Reporting Signs of Drug Abuse

syringesPaula Davies Scimeca, RN, MS, CARN, and author of Unbecoming a Nurse: Bypassing the Hidden Chemical Dependency Trap, recently wrote a guest post for the CDC’s Safe Healthcare blog. ( about reporting drug abuse in a health care setting.

“Many health professionals believe that reporting a colleague’s alcohol or other drug problem is “throwing them under the bus.” … This denial has very real implications for patient safety.”

The consequences of the unspoken don’t ask, don’t tell culture is that patients and staff can be put at risk for infection in the healthcare setting.  Drug diversion is what happens when prescription medicines, usually narcotics called opioids, are obtained or used illegally by healthcare providers. This can can cause harm to patients in the following ways.

  • Substandard care delivered by an impaired healthcare provider,
  • Denial of essential pain medication or therapy, or
  • Risks of infection (e.g., with hepatitis C virus or bacterial pathogens) if a provider tampers with injectable drugs.


What can your practice do?

It is critical that healthcare practices remain vigilant about safe injection practices. The One & Only Campaign is a public health campaign, led by the CDC and the Safe Injection Practices Coalition (SIPC), to raise awareness among patients and healthcare providers about safe injection practices. Visit their website for more information.  (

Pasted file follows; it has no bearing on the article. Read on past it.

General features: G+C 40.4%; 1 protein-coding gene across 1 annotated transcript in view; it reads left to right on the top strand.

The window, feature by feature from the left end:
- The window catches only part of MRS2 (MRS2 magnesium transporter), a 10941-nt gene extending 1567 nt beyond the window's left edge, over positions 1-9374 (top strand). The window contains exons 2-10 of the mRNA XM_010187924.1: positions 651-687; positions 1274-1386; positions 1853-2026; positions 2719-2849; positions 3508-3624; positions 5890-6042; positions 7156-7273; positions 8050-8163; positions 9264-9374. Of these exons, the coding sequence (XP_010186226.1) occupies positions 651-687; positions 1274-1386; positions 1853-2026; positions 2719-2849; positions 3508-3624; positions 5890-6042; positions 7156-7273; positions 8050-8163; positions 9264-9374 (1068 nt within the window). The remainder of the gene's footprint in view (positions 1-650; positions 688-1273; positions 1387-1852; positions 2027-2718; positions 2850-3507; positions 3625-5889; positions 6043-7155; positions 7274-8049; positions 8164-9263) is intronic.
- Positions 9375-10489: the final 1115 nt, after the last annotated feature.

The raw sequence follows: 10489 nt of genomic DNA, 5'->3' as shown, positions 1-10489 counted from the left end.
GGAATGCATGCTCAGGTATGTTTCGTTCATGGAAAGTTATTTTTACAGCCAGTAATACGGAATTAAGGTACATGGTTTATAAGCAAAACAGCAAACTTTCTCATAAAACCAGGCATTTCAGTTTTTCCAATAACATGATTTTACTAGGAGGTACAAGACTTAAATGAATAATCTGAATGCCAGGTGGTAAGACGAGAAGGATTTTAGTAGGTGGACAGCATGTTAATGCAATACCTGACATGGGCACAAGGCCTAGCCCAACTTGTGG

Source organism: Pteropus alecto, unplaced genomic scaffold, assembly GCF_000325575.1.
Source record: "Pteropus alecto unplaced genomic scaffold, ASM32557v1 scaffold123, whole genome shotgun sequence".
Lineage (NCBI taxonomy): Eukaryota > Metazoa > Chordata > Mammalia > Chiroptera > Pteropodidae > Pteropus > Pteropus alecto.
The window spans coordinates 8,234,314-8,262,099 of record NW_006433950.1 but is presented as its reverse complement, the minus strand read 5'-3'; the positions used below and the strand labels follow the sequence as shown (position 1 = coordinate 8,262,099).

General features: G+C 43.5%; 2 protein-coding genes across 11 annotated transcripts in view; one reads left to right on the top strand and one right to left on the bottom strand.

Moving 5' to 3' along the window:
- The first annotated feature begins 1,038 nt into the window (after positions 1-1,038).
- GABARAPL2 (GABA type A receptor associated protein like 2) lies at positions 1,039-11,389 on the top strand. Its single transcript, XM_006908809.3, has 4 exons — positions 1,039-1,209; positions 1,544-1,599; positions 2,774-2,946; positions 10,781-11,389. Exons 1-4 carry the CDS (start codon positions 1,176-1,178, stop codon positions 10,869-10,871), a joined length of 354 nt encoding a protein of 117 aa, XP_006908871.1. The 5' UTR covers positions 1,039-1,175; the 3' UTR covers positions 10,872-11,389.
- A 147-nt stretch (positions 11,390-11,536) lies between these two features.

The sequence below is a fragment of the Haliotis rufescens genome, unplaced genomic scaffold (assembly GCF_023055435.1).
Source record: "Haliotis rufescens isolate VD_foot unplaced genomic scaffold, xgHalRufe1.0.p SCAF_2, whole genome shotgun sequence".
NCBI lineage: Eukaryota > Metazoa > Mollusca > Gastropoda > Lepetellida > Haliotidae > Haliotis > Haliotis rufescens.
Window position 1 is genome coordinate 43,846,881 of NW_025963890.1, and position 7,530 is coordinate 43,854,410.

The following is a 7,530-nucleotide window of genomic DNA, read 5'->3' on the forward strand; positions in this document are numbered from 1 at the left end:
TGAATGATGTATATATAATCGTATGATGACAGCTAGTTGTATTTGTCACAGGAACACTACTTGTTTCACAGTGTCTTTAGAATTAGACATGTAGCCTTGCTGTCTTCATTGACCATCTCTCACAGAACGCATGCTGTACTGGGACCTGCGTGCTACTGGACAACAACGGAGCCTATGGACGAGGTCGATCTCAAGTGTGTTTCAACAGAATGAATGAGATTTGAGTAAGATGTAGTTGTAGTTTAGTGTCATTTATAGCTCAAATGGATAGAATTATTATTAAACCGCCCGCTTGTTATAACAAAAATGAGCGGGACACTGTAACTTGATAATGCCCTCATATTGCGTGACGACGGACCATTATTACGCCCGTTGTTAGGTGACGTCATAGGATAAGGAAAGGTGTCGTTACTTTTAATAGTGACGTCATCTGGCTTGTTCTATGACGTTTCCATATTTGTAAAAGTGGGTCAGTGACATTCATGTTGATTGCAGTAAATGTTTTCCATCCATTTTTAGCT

For more about Drug Diversion, you can download this informative flyer from the One & Only Campaign:


Don’t be afraid to speak up.

It’s important for the safety and well-being of both your patients and the individual displaying risky behavior that suspected drug use is reported. There are many articles online written by legal experts in human resources law that provide guidance to employees who are considering reporting drug abuse. The most common concern is that they might lose their job.